Maxine Walker (Stroanshesk Park),

Margaret McLernon (Bayview Road),

Fr. John Stewart

and Pat Wisener (England; originally Magherahoney)

and those whose anniversary occurs at this time:

Sean McAfee (1st),

Brian McCaughan (1st),

Sr. Olcan Watt, C.P. (1st),

Maeve Edgell (1st),

Johnny Kelly,

                    Brigid McAfee,                     

Eilish Rooney,

James McNeill,

Harry McKiernan,

Annie McLaughlin,

Eamon McAfee,

Henry & Janet Norton,

Teresa Curry (30th) and        

Sr. Melvira O'Cathain, C.P.

Eternal rest grant unto them, O Lord,

and let perpetual light shine upon them.

Requiem Mass for Margaret McLernon: Monday 6th April (without a congregation) at 10:00a.m in St. Patrick’s and St. Brigid’s Church. The funeral service can be viewed live via the parish webcam . Private burial at a later time in the parish graveyard.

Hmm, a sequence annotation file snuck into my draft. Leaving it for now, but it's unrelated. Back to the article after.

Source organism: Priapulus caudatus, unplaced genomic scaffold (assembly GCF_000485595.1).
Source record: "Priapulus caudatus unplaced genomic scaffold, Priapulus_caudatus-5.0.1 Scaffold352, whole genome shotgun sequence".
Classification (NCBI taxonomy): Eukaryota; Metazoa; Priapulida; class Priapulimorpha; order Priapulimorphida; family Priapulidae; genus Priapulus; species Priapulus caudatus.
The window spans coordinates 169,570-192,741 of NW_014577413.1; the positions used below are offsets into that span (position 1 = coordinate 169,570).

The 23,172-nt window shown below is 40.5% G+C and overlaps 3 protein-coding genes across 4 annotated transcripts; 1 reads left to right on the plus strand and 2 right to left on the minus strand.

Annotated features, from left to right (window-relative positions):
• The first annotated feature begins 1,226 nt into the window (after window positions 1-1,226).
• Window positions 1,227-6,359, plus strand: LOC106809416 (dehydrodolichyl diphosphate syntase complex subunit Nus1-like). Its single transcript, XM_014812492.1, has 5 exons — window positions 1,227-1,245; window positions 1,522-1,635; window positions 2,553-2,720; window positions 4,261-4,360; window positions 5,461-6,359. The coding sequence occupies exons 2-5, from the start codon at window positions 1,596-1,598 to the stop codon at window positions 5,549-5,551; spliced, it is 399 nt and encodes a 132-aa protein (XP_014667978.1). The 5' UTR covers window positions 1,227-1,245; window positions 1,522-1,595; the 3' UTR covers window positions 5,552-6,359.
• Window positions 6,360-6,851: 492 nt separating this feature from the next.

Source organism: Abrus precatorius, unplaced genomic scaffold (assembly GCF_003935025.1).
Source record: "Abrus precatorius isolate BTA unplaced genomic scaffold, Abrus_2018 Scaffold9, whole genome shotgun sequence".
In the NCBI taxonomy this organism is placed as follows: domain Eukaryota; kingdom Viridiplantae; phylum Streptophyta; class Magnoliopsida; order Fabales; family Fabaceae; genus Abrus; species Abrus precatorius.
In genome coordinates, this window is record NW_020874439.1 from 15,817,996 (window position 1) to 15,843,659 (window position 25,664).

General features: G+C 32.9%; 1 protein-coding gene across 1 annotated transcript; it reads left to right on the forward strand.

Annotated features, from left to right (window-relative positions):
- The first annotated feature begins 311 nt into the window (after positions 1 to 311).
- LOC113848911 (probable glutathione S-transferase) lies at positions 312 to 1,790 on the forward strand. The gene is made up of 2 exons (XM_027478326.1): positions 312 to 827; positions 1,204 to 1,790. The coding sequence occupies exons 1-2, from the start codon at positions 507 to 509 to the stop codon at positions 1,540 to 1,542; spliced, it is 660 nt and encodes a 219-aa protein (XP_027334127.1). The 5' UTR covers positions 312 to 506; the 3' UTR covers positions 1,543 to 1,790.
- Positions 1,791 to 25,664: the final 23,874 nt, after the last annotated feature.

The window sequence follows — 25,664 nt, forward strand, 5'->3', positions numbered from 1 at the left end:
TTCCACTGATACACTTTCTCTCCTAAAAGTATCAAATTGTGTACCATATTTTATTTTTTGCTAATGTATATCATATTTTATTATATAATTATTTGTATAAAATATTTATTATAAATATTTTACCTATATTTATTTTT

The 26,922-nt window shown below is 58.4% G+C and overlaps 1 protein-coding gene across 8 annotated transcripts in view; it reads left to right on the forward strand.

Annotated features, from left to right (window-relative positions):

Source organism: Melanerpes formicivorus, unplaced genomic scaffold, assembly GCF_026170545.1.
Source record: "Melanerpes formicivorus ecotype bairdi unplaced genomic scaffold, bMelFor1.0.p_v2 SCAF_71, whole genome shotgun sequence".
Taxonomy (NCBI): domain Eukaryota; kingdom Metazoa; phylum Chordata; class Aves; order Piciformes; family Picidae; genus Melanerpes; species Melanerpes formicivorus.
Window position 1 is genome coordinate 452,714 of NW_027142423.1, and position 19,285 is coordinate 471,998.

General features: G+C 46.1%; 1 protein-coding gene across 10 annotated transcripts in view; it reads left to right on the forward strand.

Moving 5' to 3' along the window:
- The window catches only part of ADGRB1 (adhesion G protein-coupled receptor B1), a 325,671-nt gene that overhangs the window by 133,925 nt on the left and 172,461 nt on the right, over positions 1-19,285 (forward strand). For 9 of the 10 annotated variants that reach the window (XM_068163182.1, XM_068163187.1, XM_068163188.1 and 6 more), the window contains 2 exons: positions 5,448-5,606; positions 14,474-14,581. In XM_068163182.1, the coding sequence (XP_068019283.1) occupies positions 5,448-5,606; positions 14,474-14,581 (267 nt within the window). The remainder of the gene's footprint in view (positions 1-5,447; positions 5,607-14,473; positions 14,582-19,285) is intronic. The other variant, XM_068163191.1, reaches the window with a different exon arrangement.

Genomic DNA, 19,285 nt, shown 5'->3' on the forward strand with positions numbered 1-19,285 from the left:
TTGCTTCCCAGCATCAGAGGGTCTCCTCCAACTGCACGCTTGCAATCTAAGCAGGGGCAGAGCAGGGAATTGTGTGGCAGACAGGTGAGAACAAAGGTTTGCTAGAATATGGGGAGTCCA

Requiem Mass for Fr John Stewart will be live-streamed on Tuesday, 7th April at 12 noon from St Colmcille’s Church, Holywood, where Fr John was Parish Priest from 1985 to 2003. Fr John will be buried privately later that day in the grounds of St Colmcille’s Church. Fr. John served in many parishes across the diocese, including in Ramoan, where he was the resident curate on Rathlin in the mid-1950s. During his time on the island the iconic BBC documentary “Rathlin: The Island Betwixt and Between” was filmed. In the following clip Fr. John Stewart can be seen leading the Corpus Christi procession -




Down and Connor Lourdes Pilgrimage

Dear Friends
It is with sadness that we have to let you know that the 2020 Diocesan Pilgrimage to Lourdes has been cancelled.

In light of the current worldwide situation and for the wellbeing of all those who would have travelled with us we felt it was not possible to proceed this year.

We will be in contact with all those who have made bookings already, though this might take a little time so we appreciate your patience.

We look forward to brighter days and July 2021 when we can gather again and sing all the louder AVE AVE AVE Maria!